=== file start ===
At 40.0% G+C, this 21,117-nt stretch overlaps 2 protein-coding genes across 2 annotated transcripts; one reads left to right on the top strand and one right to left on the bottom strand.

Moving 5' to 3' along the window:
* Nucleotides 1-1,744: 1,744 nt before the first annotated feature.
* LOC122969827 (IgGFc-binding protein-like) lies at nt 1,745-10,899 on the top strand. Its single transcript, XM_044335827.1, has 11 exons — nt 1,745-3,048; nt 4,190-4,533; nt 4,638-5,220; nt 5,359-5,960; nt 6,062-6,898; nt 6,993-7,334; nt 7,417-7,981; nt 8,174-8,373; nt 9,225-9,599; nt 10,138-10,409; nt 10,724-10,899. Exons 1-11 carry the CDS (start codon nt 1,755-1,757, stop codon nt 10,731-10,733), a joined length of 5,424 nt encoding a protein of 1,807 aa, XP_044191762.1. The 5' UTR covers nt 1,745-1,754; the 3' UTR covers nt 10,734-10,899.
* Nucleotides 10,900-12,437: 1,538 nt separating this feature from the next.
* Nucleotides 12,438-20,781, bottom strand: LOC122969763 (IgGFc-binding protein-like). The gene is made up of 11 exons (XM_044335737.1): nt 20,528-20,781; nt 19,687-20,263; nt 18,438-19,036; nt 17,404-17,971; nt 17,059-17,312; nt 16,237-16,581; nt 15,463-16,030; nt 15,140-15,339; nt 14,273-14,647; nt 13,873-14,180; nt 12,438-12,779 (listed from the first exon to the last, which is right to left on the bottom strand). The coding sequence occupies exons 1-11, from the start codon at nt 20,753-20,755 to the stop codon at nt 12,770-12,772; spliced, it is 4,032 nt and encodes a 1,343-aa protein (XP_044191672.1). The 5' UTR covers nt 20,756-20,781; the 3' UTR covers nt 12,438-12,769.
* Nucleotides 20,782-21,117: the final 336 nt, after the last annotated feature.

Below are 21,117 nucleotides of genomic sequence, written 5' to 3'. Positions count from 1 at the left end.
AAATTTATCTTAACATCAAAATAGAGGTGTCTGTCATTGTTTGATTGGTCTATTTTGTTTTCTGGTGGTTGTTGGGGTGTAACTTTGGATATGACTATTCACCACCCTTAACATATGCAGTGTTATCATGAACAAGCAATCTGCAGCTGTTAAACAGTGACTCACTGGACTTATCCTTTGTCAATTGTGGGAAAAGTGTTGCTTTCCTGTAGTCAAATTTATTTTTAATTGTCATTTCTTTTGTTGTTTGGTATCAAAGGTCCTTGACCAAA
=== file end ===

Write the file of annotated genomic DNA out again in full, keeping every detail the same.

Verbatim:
At 40.0% G+C, this 21,117-nt stretch overlaps 2 protein-coding genes across 2 annotated transcripts; one reads left to right on the top strand and one right to left on the bottom strand.

Moving 5' to 3' along the window:
* Nucleotides 1-1,744: 1,744 nt before the first annotated feature.
* LOC122969827 (IgGFc-binding protein-like) lies at nt 1,745-10,899 on the top strand. Its single transcript, XM_044335827.1, has 11 exons — nt 1,745-3,048; nt 4,190-4,533; nt 4,638-5,220; nt 5,359-5,960; nt 6,062-6,898; nt 6,993-7,334; nt 7,417-7,981; nt 8,174-8,373; nt 9,225-9,599; nt 10,138-10,409; nt 10,724-10,899. Exons 1-11 carry the CDS (start codon nt 1,755-1,757, stop codon nt 10,731-10,733), a joined length of 5,424 nt encoding a protein of 1,807 aa, XP_044191762.1. The 5' UTR covers nt 1,745-1,754; the 3' UTR covers nt 10,734-10,899.
* Nucleotides 10,900-12,437: 1,538 nt separating this feature from the next.
* Nucleotides 12,438-20,781, bottom strand: LOC122969763 (IgGFc-binding protein-like). The gene is made up of 11 exons (XM_044335737.1): nt 20,528-20,781; nt 19,687-20,263; nt 18,438-19,036; nt 17,404-17,971; nt 17,059-17,312; nt 16,237-16,581; nt 15,463-16,030; nt 15,140-15,339; nt 14,273-14,647; nt 13,873-14,180; nt 12,438-12,779 (listed from the first exon to the last, which is right to left on the bottom strand). The coding sequence occupies exons 1-11, from the start codon at nt 20,753-20,755 to the stop codon at nt 12,770-12,772; spliced, it is 4,032 nt and encodes a 1,343-aa protein (XP_044191672.1). The 5' UTR covers nt 20,756-20,781; the 3' UTR covers nt 12,438-12,769.
* Nucleotides 20,782-21,117: the final 336 nt, after the last annotated feature.

Below are 21,117 nucleotides of genomic sequence, written 5' to 3'. Positions count from 1 at the left end.
AAATTTATCTTAACATCAAAATAGAGGTGTCTGTCATTGTTTGATTGGTCTATTTTGTTTTCTGGTGGTTGTTGGGGTGTAACTTTGGATATGACTATTCACCACCCTTAACATATGCAGTGTTATCATGAACAAGCAATCTGCAGCTGTTAAACAGTGACTCACTGGACTTATCCTTTGTCAATTGTGGGAAAAGTGTTGCTTTCCTGTAGTCAAATTTATTTTTAATTGTCATTTCTTTTGTTGTTTGGTATCAAAGGTCCTTGACCAAA